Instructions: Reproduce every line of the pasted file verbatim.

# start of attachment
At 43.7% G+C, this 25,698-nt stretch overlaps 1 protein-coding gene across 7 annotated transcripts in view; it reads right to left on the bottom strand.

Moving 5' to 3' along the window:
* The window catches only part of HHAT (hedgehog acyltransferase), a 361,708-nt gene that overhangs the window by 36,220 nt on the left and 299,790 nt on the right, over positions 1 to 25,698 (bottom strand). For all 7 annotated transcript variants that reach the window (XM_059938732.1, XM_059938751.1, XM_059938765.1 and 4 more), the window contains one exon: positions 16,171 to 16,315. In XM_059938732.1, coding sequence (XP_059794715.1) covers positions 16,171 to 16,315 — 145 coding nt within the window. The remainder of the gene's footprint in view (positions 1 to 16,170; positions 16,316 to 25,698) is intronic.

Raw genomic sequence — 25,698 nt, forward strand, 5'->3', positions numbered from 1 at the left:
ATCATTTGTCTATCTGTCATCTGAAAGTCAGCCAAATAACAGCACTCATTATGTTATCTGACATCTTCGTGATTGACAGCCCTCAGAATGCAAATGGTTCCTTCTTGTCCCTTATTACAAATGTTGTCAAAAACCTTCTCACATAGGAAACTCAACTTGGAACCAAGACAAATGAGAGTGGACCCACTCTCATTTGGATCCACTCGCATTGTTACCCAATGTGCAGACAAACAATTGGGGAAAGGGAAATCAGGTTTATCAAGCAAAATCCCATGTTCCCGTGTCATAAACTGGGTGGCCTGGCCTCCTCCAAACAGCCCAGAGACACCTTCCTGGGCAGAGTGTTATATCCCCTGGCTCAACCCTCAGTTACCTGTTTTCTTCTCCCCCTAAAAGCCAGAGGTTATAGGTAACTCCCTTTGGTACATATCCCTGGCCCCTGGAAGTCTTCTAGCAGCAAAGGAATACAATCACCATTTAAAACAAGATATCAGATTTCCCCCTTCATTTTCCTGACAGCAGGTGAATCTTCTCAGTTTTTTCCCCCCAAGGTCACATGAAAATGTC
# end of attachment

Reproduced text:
At 43.7% G+C, this 25,698-nt stretch overlaps 1 protein-coding gene across 7 annotated transcripts in view; it reads right to left on the bottom strand.

Moving 5' to 3' along the window:
* The window catches only part of HHAT (hedgehog acyltransferase), a 361,708-nt gene that overhangs the window by 36,220 nt on the left and 299,790 nt on the right, over positions 1 to 25,698 (bottom strand). For all 7 annotated transcript variants that reach the window (XM_059938732.1, XM_059938751.1, XM_059938765.1 and 4 more), the window contains one exon: positions 16,171 to 16,315. In XM_059938732.1, coding sequence (XP_059794715.1) covers positions 16,171 to 16,315 — 145 coding nt within the window. The remainder of the gene's footprint in view (positions 1 to 16,170; positions 16,316 to 25,698) is intronic.

Raw genomic sequence — 25,698 nt, forward strand, 5'->3', positions numbered from 1 at the left:
ATCATTTGTCTATCTGTCATCTGAAAGTCAGCCAAATAACAGCACTCATTATGTTATCTGACATCTTCGTGATTGACAGCCCTCAGAATGCAAATGGTTCCTTCTTGTCCCTTATTACAAATGTTGTCAAAAACCTTCTCACATAGGAAACTCAACTTGGAACCAAGACAAATGAGAGTGGACCCACTCTCATTTGGATCCACTCGCATTGTTACCCAATGTGCAGACAAACAATTGGGGAAAGGGAAATCAGGTTTATCAAGCAAAATCCCATGTTCCCGTGTCATAAACTGGGTGGCCTGGCCTCCTCCAAACAGCCCAGAGACACCTTCCTGGGCAGAGTGTTATATCCCCTGGCTCAACCCTCAGTTACCTGTTTTCTTCTCCCCCTAAAAGCCAGAGGTTATAGGTAACTCCCTTTGGTACATATCCCTGGCCCCTGGAAGTCTTCTAGCAGCAAAGGAATACAATCACCATTTAAAACAAGATATCAGATTTCCCCCTTCATTTTCCTGACAGCAGGTGAATCTTCTCAGTTTTTTCCCCCCAAGGTCACATGAAAATGTC